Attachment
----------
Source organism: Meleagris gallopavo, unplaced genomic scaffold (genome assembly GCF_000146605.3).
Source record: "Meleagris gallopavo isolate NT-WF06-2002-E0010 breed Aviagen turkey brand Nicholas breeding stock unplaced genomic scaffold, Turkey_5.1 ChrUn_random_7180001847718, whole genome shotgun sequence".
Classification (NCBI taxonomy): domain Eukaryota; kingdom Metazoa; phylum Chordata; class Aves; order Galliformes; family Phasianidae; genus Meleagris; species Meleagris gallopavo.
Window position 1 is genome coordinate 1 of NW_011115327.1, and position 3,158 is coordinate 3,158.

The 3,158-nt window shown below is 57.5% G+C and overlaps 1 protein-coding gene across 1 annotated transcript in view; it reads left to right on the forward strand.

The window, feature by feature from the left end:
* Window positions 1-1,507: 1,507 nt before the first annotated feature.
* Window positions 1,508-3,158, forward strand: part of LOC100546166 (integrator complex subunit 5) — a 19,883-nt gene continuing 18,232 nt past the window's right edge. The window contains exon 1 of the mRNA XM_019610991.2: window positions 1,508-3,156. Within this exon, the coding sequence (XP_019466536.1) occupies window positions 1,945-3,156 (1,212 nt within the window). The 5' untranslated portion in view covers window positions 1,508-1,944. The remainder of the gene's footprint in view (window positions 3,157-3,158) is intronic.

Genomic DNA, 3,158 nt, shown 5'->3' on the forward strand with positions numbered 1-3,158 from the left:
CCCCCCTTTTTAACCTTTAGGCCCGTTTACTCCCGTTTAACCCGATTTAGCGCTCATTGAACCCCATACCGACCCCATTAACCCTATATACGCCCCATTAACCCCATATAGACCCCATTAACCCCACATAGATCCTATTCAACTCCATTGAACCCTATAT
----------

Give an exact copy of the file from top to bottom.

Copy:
Source organism: Meleagris gallopavo, unplaced genomic scaffold (genome assembly GCF_000146605.3).
Source record: "Meleagris gallopavo isolate NT-WF06-2002-E0010 breed Aviagen turkey brand Nicholas breeding stock unplaced genomic scaffold, Turkey_5.1 ChrUn_random_7180001847718, whole genome shotgun sequence".
Classification (NCBI taxonomy): domain Eukaryota; kingdom Metazoa; phylum Chordata; class Aves; order Galliformes; family Phasianidae; genus Meleagris; species Meleagris gallopavo.
Window position 1 is genome coordinate 1 of NW_011115327.1, and position 3,158 is coordinate 3,158.

The 3,158-nt window shown below is 57.5% G+C and overlaps 1 protein-coding gene across 1 annotated transcript in view; it reads left to right on the forward strand.

The window, feature by feature from the left end:
* Window positions 1-1,507: 1,507 nt before the first annotated feature.
* Window positions 1,508-3,158, forward strand: part of LOC100546166 (integrator complex subunit 5) — a 19,883-nt gene continuing 18,232 nt past the window's right edge. The window contains exon 1 of the mRNA XM_019610991.2: window positions 1,508-3,156. Within this exon, the coding sequence (XP_019466536.1) occupies window positions 1,945-3,156 (1,212 nt within the window). The 5' untranslated portion in view covers window positions 1,508-1,944. The remainder of the gene's footprint in view (window positions 3,157-3,158) is intronic.

Genomic DNA, 3,158 nt, shown 5'->3' on the forward strand with positions numbered 1-3,158 from the left:
CCCCCCTTTTTAACCTTTAGGCCCGTTTACTCCCGTTTAACCCGATTTAGCGCTCATTGAACCCCATACCGACCCCATTAACCCTATATACGCCCCATTAACCCCATATAGACCCCATTAACCCCACATAGATCCTATTCAACTCCATTGAACCCTATAT